]. The refractive index of the molecule attached is considered to be 1.6, similar to 3-aminopropyltriethoxysilane (APTES) which we have measured previously [17

17. S. S. Saini, C. Stanford, S. M. Lee, J. Park, P. DeShong, W. E. Bentley, and M. Dagenais, “Monolayer detection of biochemical agents using etched-core fiber Bragg grating sensors,” IEEE Photon. Technol. Lett. 19, 1341–1343 (2007). [CrossRef]

] and controllably attached different thickness on the surface. Structures summarized in Table I were compared. Figure 9(b) shows the response of the SNOW sensor when 0.1 nm and 1 nm of the molecule layers are uniformly attached to the surface of the nanopillars. Wavelength shift of 0.35 nm and 3.1 nm and is achieved with a 0.1 nm and 1 nm attachment of the molecule. For these thin layers, the surface attachment increases linearly with the thickness of the molecule layer. Figure 9(a) shows the response if the 200 nm SOI waveguide was used for the detection. For the SOI waveguides, surface attachment was assumed over all the exposed surfaces of silicon including the sides and the top of the waveguide. Only a 1 nm layer attachment was considered. A wavelength shift of 0.15 nm is achieved for the attachment of 1 nm layer thickness. This shows an improvement by a factor of 20.5 with the SNOW ring resonator.

Fig. 9 (Color online) (a) Wavelength shift as 1 nm of layer is surface attached to the SOI waveguide (b) Wavelength shift as 1 nm of layer is surface attached to the SNOW ring. Wavelength shift due to a layer attachment of 0.1 nm is also shown.

Table I. Device parameters for simulated SNOW and standard SOI ring resonators.

table-icon
View This Table

The dependence of the width for the SNOW was also considered. Figure 10 shows the percentage change in the effective index of the SNOW structure as the waveguide width is changed from 300 nm to 1000 nm for a 1 nm thickness of the attached molecule layer. As opposed to the change in bulk refractive index, the behavior is different and the sensitivity increases as the width is increased. This is because the sensor is not working in the evanescent field but within the core of the optical mode. As the width is increased, the optical mode gets more confined within the SNOW region resulting in higher interaction with the surface attached material.

Fig. 10 (Color online) Change in the percentage of the effective modal index for 1 nm thickness of attached layers as the SNOW width is increased.

5. Conclusion

Acknowledgments

This work was supported by the Canadian National Science and Engineering Research Council (NSERC), Ontario Centres of Excellence (OCE) and DALSA Corp.

References and links

1.

X. Fan, I. M. White, S. I. Shopova, H. Zhu, J. D. Suter, and Y. Sun, “Sensitive optical biosensors for unlabeled targets: a review,” Anal. Chim. Acta 620, 8–26 (2008). [CrossRef] [PubMed]

2.

S. Balslev, A. M. Jorgensen, B. Bilenberg, K. B. Mogensen, D. Snakenborg, O. Geschke, J. P. Kutter, and A. Kristensen, “Lab-on-a-chip with integrated optical transducers,” Lab Chip 6, 213–217 (2006). [CrossRef] [PubMed]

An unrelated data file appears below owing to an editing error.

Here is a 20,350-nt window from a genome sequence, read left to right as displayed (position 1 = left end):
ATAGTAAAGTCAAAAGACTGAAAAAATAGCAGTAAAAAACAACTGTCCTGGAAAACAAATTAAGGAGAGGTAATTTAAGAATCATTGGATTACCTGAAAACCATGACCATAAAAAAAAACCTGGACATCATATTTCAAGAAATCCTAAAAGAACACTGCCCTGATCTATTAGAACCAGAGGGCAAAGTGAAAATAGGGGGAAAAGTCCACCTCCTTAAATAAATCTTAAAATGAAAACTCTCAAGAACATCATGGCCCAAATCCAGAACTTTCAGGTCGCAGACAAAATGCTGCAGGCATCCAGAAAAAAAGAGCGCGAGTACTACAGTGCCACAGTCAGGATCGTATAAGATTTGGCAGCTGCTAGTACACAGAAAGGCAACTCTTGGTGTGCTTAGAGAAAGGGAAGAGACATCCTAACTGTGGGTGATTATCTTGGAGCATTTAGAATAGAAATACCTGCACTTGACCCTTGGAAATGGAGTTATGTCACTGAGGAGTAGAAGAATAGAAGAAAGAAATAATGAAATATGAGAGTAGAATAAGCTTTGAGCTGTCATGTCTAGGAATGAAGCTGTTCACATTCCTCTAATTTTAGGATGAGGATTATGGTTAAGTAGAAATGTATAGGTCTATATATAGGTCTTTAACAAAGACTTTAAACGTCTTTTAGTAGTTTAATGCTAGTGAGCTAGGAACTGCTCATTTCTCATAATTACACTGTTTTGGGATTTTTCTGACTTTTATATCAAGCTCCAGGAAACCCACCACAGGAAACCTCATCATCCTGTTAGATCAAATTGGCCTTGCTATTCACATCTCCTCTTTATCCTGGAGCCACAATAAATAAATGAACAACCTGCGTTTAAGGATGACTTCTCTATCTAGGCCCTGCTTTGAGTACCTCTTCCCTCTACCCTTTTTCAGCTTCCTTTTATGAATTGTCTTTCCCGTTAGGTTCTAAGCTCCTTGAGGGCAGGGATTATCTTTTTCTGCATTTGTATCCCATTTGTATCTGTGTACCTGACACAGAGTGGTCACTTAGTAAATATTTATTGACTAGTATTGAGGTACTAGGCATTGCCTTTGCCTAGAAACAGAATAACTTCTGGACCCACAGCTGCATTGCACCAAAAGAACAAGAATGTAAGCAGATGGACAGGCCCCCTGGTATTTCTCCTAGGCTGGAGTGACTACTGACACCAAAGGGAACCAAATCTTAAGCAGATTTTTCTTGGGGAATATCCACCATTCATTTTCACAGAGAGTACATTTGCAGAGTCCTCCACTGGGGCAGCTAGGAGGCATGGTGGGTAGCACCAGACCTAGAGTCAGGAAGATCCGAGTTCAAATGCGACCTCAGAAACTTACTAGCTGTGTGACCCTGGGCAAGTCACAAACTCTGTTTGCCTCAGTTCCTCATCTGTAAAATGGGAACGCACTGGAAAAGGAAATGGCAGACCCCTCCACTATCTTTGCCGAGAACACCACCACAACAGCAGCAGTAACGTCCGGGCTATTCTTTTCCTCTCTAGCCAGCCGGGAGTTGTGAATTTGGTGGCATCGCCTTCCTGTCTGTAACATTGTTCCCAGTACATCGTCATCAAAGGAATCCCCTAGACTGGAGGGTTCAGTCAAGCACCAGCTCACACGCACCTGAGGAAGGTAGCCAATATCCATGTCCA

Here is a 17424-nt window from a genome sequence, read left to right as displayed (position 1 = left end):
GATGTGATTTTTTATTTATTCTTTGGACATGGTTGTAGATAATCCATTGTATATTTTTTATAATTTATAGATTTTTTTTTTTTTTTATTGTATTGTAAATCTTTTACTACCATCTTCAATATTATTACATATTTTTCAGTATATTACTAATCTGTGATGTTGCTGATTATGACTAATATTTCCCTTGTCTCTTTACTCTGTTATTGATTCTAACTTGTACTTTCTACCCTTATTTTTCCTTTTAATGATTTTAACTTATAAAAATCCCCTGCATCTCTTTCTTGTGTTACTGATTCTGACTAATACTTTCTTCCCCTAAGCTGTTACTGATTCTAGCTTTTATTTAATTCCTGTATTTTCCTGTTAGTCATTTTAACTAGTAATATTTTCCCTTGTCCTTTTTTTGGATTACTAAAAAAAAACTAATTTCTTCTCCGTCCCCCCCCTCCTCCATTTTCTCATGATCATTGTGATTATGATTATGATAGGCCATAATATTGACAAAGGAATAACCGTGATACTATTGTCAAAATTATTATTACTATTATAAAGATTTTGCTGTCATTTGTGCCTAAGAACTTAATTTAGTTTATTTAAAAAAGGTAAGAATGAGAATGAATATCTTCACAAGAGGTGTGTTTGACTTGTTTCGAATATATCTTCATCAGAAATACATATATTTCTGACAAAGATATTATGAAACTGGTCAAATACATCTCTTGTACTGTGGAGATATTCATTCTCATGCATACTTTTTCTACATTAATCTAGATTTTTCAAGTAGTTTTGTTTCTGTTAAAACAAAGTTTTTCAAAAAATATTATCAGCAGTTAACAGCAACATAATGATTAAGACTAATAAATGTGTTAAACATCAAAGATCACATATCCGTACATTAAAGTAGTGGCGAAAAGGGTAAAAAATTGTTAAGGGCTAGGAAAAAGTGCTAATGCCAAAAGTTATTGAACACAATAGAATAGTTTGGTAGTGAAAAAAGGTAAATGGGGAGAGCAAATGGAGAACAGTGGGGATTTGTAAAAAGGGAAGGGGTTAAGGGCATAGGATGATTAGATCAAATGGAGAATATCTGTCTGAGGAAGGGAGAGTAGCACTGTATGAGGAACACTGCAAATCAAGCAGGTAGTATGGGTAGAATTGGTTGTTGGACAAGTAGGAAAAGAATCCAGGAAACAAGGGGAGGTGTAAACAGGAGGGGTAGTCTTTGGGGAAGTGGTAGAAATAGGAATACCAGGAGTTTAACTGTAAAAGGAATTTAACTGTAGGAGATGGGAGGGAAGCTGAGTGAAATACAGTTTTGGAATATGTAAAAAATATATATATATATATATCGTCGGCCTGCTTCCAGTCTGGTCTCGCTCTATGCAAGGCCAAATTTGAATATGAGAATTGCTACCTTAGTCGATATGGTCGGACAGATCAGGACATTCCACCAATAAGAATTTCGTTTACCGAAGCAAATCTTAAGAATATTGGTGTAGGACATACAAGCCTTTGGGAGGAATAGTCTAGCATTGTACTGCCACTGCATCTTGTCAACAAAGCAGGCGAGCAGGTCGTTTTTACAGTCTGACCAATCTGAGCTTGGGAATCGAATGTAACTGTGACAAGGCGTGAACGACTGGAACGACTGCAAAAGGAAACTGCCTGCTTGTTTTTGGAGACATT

3.

W. E. Moerner, “New directions in single-molecule imaging and analysis,” Proc. Natl. Acad. Sci. U.S.A. 104, 12596–12602 (2007). [CrossRef] [PubMed]

4.

W. G. Cox and V. L. Singer, “Fluorescent DNA hybridization probe preparation using amine modification and reactive dye coupling,” Biotechniques 36, 114–122 (2004). [PubMed]

5.

B. J. Luff, R. D. Harris, J. S. Wilkinson, R. Wilson, and D. J. Schiffrin, “Integrated optical directional coupler biosensor,” Opt. Lett. 21, 618–620 (1996). [CrossRef] [PubMed]

6.

F. Prieto, B. Sepúlveda, A. Calle, A. Llobera, C. Domínguez, A. Abad, A. Montoya, and L. M. Lechuga, “An integrated optical interferometric nanodevice based on silicon technology for biosensor applications,” Nanotechnology 14, 907–912 (2003). [CrossRef]

7.

W. C. L. Hopman, P. Pottier, D. Yudistira, J. V. Lith, P. V. Lambeck, R. M. De La Rue, A. Driessen, H. J. W. M. Hoekstra, and R. M. de Ridder, “Quasi-one-dimensional photonic crystal as a compact building-block for refractometric optical sensors,” IEEE J. Sel. Top. Quantum Electron. 11, 11–16 (2005). [CrossRef]

8.

E. S. Hosseini, S. Yegnanarayanan, A. H. Atabaki, M. Soltani, and A. Adibi, “High quality planar silicon nitride microdisk resonators for integrated photonics in the visible wavelength range,” Opt. Express 17, 14543–14551 (2009). [CrossRef] [PubMed]

9.

A. M. Armani and K. J. Vahala, “Heavy water detection using ultra-high-Q microcavities,” Opt. Lett. 31, 1896–1898 (2006). [CrossRef] [PubMed]

10.

L. Rindorf, J. B. Jenson, M. Dufva, L. H. Pedersen, P. E. Hiby, and O. Bang, “Photonic crystal fiber long-period gratings for biochemical sensing,” Opt. Express 14, 8224–8231 (2006). [CrossRef] [PubMed]

11.

K. D. Vos, I. Bartolozzi, E. Schacht, P. Bienstman, and R. Baets, “Silicon-on-insulator microring resonator for sensitive and label-free biosensing,” Opt. Express 15, 7610–7615 (2007). [CrossRef] [PubMed]

12.

T. Claes, J. G. Molera, K. D. Vos, E. Schacht, R. Baets, and P. Bienstman, “Label-free biosensing with a slot-waveguide based ring resonator in silicon on insulator,” IEEE Photon. J. 1, 197–204 (2009). [CrossRef]

13.

M. Khorasaninejad and S. S. Saini, “Silicon nanowire optical waveguide (SNOW),” Opt. Express 18, 23442–23457 (2010). [CrossRef] [PubMed]

14.

M. Khorasaninejad and S. S. Saini, “Bend-waveguides on silicon nanowire optical waveguide (SNOW),” IEEE Photon. J. 3, 696–702 (2011). [CrossRef]

15.

M. D. Henry, S. Walavalkar, A. Homyk, and A. Scherer, “Alumina etch masks for fabrication of high-aspect-ratio silicon micropillars and nanopillars,” Nanotechnology 20, 1–4 (2009). [CrossRef]

16.